ISBN: 978–90–04–227873 (hdbk)

Matthew Saul

University of Oslo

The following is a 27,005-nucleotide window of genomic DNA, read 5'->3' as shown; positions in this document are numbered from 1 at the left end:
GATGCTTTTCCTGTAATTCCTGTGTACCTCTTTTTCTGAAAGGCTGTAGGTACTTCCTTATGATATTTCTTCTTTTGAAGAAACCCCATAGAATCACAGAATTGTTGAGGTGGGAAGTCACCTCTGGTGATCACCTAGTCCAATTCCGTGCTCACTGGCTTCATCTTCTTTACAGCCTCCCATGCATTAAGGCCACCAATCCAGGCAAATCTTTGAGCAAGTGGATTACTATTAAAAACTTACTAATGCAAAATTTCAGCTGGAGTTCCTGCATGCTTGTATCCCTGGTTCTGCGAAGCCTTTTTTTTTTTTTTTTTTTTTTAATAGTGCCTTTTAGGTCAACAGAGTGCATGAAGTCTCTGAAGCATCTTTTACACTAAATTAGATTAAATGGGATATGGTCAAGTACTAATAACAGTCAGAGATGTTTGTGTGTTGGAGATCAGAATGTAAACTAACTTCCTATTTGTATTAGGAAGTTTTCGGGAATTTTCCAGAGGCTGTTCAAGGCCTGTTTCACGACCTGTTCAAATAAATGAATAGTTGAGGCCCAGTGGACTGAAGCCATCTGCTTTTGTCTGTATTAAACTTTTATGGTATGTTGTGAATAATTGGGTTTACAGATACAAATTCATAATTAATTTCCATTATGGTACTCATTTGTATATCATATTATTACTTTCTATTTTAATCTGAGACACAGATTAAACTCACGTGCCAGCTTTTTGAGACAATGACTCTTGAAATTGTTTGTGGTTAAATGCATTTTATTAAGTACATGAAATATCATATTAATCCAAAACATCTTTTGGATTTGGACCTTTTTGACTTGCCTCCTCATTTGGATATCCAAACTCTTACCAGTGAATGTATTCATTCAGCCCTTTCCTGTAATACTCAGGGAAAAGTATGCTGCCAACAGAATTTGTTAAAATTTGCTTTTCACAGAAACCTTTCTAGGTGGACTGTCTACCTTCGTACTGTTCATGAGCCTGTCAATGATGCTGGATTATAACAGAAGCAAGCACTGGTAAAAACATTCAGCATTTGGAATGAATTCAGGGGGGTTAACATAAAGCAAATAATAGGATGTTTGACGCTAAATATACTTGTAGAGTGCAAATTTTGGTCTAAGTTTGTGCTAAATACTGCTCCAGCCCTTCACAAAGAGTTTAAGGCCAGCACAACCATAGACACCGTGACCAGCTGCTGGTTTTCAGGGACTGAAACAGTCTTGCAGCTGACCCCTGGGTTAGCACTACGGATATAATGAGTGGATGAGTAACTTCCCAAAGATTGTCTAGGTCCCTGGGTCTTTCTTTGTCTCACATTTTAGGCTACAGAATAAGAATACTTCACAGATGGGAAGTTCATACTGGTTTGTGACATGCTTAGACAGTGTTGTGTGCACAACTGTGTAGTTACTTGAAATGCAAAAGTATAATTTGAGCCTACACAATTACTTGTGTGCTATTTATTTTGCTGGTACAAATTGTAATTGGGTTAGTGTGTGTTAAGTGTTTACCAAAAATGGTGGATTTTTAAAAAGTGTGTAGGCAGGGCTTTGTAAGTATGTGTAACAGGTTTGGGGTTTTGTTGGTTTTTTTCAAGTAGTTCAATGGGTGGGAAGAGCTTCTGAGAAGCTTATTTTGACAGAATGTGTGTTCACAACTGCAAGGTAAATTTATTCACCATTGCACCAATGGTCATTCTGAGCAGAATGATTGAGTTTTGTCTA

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This book offers a detailed analytical narrative of the occupation of Iraq. The main focus is on compliance with the law of occupation; a component of international humanitarian law, which applies when territory is placed under the control of a hostile army. While the coalition that occupied Iraq in 2003 intended state transformation, the law of occupation prescribes conservation as the guiding principle for administration of a territory. Carcano’s view is that the rigour of compliance with the law of occupation should be open to variation according to the demands of the context. For Iraq, the UN Security Council provided the occupiers with a provisional administering mandate, which arguably carved out exceptions from the law of occupation. Through charting how the reconstruction of Iraq unfolded (judicial system, security, economy…), Carcano demonstrates how on occasion the occupier came within a reasonable interpretation of the extant law of occupation, but at other times went beyond it even taking account of the SC mandate. This is evidence of international law having a normative pull that does not always hold. Importantly, Carcano’s analysis of events continues once an Iraqi government was created and the application of the law of occupation ended. The details of the subsequent struggle to deliver on the promise of a stable democracy lead Carcano to doubt whether the SC should issue a mandate for the exercise of powers beyond the law of occupation in the future. But the alternative might be an even faster rush to establish an interim government to consent to the presence of the external actors and with it the end of the application of the law of occupation.